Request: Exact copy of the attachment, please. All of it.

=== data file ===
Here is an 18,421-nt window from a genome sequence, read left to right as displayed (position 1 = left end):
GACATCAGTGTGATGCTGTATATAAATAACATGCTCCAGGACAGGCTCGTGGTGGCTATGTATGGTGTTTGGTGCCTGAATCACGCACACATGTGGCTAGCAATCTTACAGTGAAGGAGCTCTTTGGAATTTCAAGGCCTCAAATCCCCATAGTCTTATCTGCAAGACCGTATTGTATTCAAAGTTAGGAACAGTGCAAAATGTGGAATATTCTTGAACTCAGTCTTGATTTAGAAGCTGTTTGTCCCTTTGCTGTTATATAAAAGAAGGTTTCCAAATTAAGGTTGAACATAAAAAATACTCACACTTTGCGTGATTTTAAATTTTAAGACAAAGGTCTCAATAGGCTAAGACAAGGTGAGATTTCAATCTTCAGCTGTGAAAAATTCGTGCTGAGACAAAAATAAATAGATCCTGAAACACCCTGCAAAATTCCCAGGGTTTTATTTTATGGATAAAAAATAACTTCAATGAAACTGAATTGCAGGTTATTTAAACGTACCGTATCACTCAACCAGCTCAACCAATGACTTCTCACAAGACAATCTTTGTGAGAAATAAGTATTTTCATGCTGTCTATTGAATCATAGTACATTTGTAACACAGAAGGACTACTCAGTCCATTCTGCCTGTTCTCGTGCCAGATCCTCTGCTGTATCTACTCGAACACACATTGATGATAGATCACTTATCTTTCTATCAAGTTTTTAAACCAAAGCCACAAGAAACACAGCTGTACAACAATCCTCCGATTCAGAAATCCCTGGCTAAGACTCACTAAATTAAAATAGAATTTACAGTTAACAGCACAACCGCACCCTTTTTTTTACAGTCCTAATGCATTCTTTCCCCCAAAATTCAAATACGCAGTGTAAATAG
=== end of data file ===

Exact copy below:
Here is an 18,421-nt window from a genome sequence, read left to right as displayed (position 1 = left end):
GACATCAGTGTGATGCTGTATATAAATAACATGCTCCAGGACAGGCTCGTGGTGGCTATGTATGGTGTTTGGTGCCTGAATCACGCACACATGTGGCTAGCAATCTTACAGTGAAGGAGCTCTTTGGAATTTCAAGGCCTCAAATCCCCATAGTCTTATCTGCAAGACCGTATTGTATTCAAAGTTAGGAACAGTGCAAAATGTGGAATATTCTTGAACTCAGTCTTGATTTAGAAGCTGTTTGTCCCTTTGCTGTTATATAAAAGAAGGTTTCCAAATTAAGGTTGAACATAAAAAATACTCACACTTTGCGTGATTTTAAATTTTAAGACAAAGGTCTCAATAGGCTAAGACAAGGTGAGATTTCAATCTTCAGCTGTGAAAAATTCGTGCTGAGACAAAAATAAATAGATCCTGAAACACCCTGCAAAATTCCCAGGGTTTTATTTTATGGATAAAAAATAACTTCAATGAAACTGAATTGCAGGTTATTTAAACGTACCGTATCACTCAACCAGCTCAACCAATGACTTCTCACAAGACAATCTTTGTGAGAAATAAGTATTTTCATGCTGTCTATTGAATCATAGTACATTTGTAACACAGAAGGACTACTCAGTCCATTCTGCCTGTTCTCGTGCCAGATCCTCTGCTGTATCTACTCGAACACACATTGATGATAGATCACTTATCTTTCTATCAAGTTTTTAAACCAAAGCCACAAGAAACACAGCTGTACAACAATCCTCCGATTCAGAAATCCCTGGCTAAGACTCACTAAATTAAAATAGAATTTACAGTTAACAGCACAACCGCACCCTTTTTTTTACAGTCCTAATGCATTCTTTCCCCCAAAATTCAAATACGCAGTGTAAATAG